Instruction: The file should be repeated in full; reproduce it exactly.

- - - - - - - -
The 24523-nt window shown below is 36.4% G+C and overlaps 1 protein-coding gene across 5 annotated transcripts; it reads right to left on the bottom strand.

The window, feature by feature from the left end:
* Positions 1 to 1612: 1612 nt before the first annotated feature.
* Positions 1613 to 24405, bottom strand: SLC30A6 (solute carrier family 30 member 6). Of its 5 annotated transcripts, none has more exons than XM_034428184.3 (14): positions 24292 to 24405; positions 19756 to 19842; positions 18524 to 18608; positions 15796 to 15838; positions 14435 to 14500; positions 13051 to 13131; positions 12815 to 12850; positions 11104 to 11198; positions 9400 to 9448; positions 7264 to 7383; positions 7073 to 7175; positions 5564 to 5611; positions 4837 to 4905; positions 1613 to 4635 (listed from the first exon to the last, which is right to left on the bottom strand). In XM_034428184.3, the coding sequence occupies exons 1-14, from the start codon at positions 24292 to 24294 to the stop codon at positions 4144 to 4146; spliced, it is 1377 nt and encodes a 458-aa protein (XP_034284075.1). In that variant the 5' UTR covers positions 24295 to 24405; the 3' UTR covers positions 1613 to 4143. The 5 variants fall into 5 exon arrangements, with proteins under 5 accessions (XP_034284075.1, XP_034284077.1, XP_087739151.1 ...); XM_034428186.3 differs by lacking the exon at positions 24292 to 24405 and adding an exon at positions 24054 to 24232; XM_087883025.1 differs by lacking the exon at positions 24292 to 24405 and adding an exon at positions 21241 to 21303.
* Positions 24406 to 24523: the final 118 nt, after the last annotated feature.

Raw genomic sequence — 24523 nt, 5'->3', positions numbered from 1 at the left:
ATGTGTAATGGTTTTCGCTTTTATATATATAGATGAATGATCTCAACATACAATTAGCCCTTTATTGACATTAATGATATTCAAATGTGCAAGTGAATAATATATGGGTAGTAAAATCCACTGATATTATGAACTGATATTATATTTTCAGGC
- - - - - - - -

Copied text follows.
The 24523-nt window shown below is 36.4% G+C and overlaps 1 protein-coding gene across 5 annotated transcripts; it reads right to left on the bottom strand.

The window, feature by feature from the left end:
* Positions 1 to 1612: 1612 nt before the first annotated feature.
* Positions 1613 to 24405, bottom strand: SLC30A6 (solute carrier family 30 member 6). Of its 5 annotated transcripts, none has more exons than XM_034428184.3 (14): positions 24292 to 24405; positions 19756 to 19842; positions 18524 to 18608; positions 15796 to 15838; positions 14435 to 14500; positions 13051 to 13131; positions 12815 to 12850; positions 11104 to 11198; positions 9400 to 9448; positions 7264 to 7383; positions 7073 to 7175; positions 5564 to 5611; positions 4837 to 4905; positions 1613 to 4635 (listed from the first exon to the last, which is right to left on the bottom strand). In XM_034428184.3, the coding sequence occupies exons 1-14, from the start codon at positions 24292 to 24294 to the stop codon at positions 4144 to 4146; spliced, it is 1377 nt and encodes a 458-aa protein (XP_034284075.1). In that variant the 5' UTR covers positions 24295 to 24405; the 3' UTR covers positions 1613 to 4143. The 5 variants fall into 5 exon arrangements, with proteins under 5 accessions (XP_034284075.1, XP_034284077.1, XP_087739151.1 ...); XM_034428186.3 differs by lacking the exon at positions 24292 to 24405 and adding an exon at positions 24054 to 24232; XM_087883025.1 differs by lacking the exon at positions 24292 to 24405 and adding an exon at positions 21241 to 21303.
* Positions 24406 to 24523: the final 118 nt, after the last annotated feature.

Raw genomic sequence — 24523 nt, 5'->3', positions numbered from 1 at the left:
ATGTGTAATGGTTTTCGCTTTTATATATATAGATGAATGATCTCAACATACAATTAGCCCTTTATTGACATTAATGATATTCAAATGTGCAAGTGAATAATATATGGGTAGTAAAATCCACTGATATTATGAACTGATATTATATTTTCAGGC